The new life of electric appliances’ glass

Glass salvaged from discarded electric appliances is the production material of Common Sands, a collection of household items by Studio Plastique that criticises the logics of industrial systems

This article was originally published on the supplement Ecoworld, Domus 1058, june 2021.

Each year, the world generates something like 55 million tons of electronic waste. In turn, they contain about nine million tons of non-reused glass. The Belgian members of Studio Plastique were motivated by these numbers to design Common Sands, a collection of household objects made with glass collected from discarded kitchen appliances. Their broader scope is to investigate the circularity of objects, render their project scalable, and broaden it to include different product categories.

Studio Plastique analysed the silica components created with natural sand: glass, fibreglass and silicon. These easy-to-recycle materials intrinsically contain the aesthetics and performance of new products, but one fundamental problem is that the production chain limits the reuse of these materials. At the moment, the gathering of glass waste from electric and electronic appliances does not allow for the usual recycling processes of vitreous materials, because the variability of the silica’s characteristics make it unsuitable to the glass industry’s standards as a secondary raw material. Treatments such as metal oxide coating and colouring make things more difficult. Precisely this diversity piqued the interest of Studio Plastique and became a distinctive trait of the collection.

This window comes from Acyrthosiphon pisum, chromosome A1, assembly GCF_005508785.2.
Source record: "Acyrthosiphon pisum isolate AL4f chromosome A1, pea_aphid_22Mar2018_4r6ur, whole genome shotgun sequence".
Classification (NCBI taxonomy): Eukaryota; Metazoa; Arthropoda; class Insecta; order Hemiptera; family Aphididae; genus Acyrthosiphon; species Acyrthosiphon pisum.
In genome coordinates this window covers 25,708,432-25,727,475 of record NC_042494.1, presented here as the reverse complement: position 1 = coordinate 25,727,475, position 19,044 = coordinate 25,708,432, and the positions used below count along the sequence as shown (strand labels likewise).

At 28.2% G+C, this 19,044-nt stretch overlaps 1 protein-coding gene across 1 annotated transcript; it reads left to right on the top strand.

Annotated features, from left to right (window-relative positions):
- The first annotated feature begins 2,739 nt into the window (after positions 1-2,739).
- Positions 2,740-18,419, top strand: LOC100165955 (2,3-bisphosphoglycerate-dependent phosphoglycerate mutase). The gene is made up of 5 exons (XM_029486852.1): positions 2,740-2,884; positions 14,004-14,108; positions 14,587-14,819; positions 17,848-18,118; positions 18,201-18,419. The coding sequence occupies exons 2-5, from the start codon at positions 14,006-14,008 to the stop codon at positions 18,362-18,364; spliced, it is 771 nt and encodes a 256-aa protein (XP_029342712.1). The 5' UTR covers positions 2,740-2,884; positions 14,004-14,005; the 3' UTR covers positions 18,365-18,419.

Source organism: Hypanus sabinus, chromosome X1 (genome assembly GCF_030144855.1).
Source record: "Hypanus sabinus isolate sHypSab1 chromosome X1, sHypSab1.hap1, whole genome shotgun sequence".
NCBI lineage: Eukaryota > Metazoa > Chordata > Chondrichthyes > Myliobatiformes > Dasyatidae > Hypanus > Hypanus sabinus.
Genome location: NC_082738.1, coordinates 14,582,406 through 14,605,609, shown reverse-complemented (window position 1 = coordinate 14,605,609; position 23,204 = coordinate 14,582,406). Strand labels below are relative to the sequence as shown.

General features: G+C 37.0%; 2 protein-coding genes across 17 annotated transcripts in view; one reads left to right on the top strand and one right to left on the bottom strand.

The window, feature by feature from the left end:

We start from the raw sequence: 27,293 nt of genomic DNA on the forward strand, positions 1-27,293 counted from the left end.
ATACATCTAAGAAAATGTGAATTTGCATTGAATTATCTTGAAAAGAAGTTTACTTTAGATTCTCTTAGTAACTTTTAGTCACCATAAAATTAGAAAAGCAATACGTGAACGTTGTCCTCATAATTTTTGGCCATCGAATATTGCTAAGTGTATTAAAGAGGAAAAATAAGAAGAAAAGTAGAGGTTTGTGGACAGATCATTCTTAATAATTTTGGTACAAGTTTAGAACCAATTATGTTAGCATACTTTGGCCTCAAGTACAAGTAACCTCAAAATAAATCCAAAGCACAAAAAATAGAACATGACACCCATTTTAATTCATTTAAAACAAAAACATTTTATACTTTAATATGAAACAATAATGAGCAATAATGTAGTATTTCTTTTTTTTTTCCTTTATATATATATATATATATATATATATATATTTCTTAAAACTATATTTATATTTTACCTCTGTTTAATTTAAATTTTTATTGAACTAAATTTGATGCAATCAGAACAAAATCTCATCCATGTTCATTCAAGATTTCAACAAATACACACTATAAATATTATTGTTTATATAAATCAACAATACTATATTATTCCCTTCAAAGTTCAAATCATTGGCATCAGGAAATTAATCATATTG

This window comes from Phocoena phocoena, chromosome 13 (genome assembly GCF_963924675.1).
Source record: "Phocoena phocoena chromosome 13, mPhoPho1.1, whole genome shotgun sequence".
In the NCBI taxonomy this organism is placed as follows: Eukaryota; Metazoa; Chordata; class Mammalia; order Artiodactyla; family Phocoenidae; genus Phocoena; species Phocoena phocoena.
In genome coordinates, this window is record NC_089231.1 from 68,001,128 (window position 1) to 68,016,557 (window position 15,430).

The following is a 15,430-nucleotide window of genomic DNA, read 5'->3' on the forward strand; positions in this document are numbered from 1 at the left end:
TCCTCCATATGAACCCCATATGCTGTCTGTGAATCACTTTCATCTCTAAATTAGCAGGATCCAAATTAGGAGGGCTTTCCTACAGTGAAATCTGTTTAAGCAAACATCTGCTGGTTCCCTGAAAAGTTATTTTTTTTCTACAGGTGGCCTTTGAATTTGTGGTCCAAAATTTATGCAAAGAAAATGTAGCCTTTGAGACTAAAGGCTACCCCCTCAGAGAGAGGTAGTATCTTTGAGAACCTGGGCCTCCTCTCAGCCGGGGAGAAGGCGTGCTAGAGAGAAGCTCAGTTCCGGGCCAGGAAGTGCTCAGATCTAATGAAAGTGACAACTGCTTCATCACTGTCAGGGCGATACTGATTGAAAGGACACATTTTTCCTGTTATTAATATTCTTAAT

Studio Plastique, Common Sands

From the start of its research in 2016, it has made vases, furnishing elements and tiles. The latter were developed in collaboration with the firm Snøhetta and Fornace Brioni after more than three years of experimentation. Studio Plastique is addressing scalability by “signing agreements with recycling plants, craftspeople and local industries. We are finding resources in our vicinity and inserting them into the supply chains that already exist or are being constituted now. We attempt to follow the traditions and techniques of local glass production so that we can test and produce a wide variety of products – household items, windows and materials for architecture, all made using local resources. The material determines and informs the function,” says Plastique.

Common Sands is critical of industrial systems. “Our aim is to develop good applications. Our objects call into question the standard production of industrial glass, whose large-scale goal is a structural material, homogeneous and of the same colour, while Common Sands is exactly the opposite. Each lot is different from the next. We challenge the paradigm of consumption by re-establishing a relationship between the resources and the production, making consumers become more aware and involved. We want the objects to tell us what their provenance is, who handled them, and at what costs to the environment. To this end, each of our items is engraved and labelled with detailed information that tells the story of their preceding life. This is to recreate a lost connection between product and user.” 

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